I'm a little late getting this actual play report up. We continued our 4e Pyramid of Shadows game, with the companions making their way up to the second level of the inter-dimensional prison.
This session was played on 7/21.
Dietrich the Human Knight
Ander the Halfling Rogue
Barakas the Tiefling Warlord
Chan Lee the Human Monk
The companions returned to the great stairs that twisted up in the pyramid. As they ascended, a harpy and a pair of gargoyles flew down and harassed them, while the stairs shook, trying to toss them down the central shaft. Chan the monk at one point lept off the stairs and grabbed hold of the gargoyle. The creature couldn't carry both of them, and Chan pummeled the creature all the way to the bottom of the pit. The Harpy swooped down trying to knock Barakas off the stairs, but the warlord, in a feat of martial prowess never before hinted at, slayed the harpy. The second gargoyle dropped down to help his companion, but the warlord followed up by teleporting down and helping Chan defeat the one, while the second fled.
At the top of the stairs, the chambers seemed slightly warped with demonic faces, and the opponents were just as warped. An initial group was guarding the top of the stairs, and used the biting pleading demonic faces to teleport around the room. Throughout the encounter the faces begged to be fed, and cursed everytime they were used to teleport. In spite of being surrounded, the companions managed to take down the twisted creatures pretty quickly. They then fed the demonic faces the chopped up remains of their opponents, and in return were gifted with a magical blade.
The next set of doors was a large chamber with several statues, and a large heavy breathing form off in the shadows. As they tried to enter the room silently, the ogre stood up and moved toward the companions. They engaged it, and noted its empty eye sockets. The orge wasn't alone. A medusa slithered out of the darkness. Her attacks were more distracting than anything, so the companions focused their attacks on the orge. Chan fell under her gaze, and felt stiff, but continued on with his attacks on the ogre. For his part, the ogre slammed the party around, crashing through the previously petrified victims of the medusa until the party brought him down. The monk found himself locked, completely immobile. His companions took down the medusa, but by the time they were done, he had turned to stone. Of course they took her head.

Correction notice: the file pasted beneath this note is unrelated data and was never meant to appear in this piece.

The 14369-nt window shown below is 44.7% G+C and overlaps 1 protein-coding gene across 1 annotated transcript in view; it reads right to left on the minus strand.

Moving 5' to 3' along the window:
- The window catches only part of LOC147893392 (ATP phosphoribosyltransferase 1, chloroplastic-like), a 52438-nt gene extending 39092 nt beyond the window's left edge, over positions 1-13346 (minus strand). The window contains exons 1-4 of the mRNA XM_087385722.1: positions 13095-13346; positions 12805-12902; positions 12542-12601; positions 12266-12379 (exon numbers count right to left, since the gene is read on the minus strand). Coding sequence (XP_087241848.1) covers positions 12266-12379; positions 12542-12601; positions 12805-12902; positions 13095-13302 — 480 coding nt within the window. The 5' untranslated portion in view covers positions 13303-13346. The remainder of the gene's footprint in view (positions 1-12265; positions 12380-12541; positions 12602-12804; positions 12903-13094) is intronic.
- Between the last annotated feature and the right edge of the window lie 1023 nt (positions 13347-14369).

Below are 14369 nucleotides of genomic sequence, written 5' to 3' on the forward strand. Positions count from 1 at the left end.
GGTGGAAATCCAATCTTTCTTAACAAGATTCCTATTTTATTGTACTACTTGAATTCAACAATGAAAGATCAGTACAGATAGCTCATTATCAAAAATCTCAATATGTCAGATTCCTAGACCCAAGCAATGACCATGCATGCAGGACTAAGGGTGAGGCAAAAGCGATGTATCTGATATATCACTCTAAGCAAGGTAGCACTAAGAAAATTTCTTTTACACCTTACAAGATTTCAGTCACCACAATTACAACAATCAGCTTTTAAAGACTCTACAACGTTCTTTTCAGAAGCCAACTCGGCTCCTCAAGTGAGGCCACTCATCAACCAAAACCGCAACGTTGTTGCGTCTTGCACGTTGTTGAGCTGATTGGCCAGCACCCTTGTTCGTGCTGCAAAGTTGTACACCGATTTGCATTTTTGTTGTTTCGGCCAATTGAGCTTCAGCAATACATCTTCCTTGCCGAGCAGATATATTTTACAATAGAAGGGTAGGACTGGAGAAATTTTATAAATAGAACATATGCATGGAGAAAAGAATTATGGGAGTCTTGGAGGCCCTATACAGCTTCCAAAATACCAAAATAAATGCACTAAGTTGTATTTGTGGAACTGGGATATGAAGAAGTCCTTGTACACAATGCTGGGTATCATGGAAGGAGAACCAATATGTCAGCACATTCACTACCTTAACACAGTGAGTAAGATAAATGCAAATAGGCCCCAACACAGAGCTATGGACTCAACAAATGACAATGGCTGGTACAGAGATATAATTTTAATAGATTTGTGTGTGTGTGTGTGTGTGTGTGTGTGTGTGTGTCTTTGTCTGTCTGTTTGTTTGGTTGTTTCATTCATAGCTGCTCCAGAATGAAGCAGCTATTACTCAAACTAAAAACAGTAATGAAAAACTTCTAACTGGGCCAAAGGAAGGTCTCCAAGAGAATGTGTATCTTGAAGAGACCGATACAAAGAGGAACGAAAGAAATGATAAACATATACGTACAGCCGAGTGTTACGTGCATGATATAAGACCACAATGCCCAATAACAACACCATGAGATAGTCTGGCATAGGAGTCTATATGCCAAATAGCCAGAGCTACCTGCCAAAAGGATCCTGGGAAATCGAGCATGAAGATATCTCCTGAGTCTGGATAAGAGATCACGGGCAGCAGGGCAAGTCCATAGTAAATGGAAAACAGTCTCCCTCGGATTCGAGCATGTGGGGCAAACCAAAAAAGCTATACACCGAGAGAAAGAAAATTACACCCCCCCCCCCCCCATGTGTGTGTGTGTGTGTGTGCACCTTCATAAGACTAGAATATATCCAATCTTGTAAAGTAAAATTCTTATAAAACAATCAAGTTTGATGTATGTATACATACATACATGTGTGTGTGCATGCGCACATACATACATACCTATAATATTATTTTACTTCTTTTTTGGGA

A far too brief discussion about what to do next reveals that they have no way to restore their friend at the moment, so they pack him into their portable hole, and continue on. Their next roadblock is a set of three enchanted doors. They manage the first one with out difficulty, the second with great difficulty, and the last door with a curse that affects all three of them the next time they fumble in combat.
Beyond the enchanted doors, they encounter a chamber that contains several rough built hovels, and a bunch of sad looking human refugies who have been trapped within the prison. They call their area "Haven" and invite the companions to join them for food, rest, and stories, giving them a hovel to rest in before dinner. They enter the hovel, and a few minutes later find it falling about their heads. 4 of the refugies turn out to be the same sort of twisted monsters they encountered before, and the humans their brainwashed slaves. The fight does not go well for the companions, as they focused on taking out the rabble, while the monsters were mostly ignored. In the end they won the day, but they keenly felt the loss of their friend.
In the chamber beyond Haven was a room riven with tears in the fabric of reality. A massively deformed Kalavakos was chained to a set of pillars and surrounded by swirling magical energy. When the companions entered the room, the delicate balance of forces was tipped, and Kalavakos ripped free from the chains. This was another tough fight, as the magical vortex kept pushing and teleporting everyone around the room while the Kalavakos abomination did his best to remove the companions from reality. Dietrich was the first to trigger the curse from the enchanted doors, and as he swung at the abomination, spectral robed figures plunged daggers into him, giving a ghastly demonstration of what Ander and Barakas have to look forward to.
The set of enchanted doors, called the Three Gates of Agony in the adventure, was so terribly structured. It isn't even a problem specifically with 4e, it's a problem with the way 4e adventures are written... but this deserves it's own post.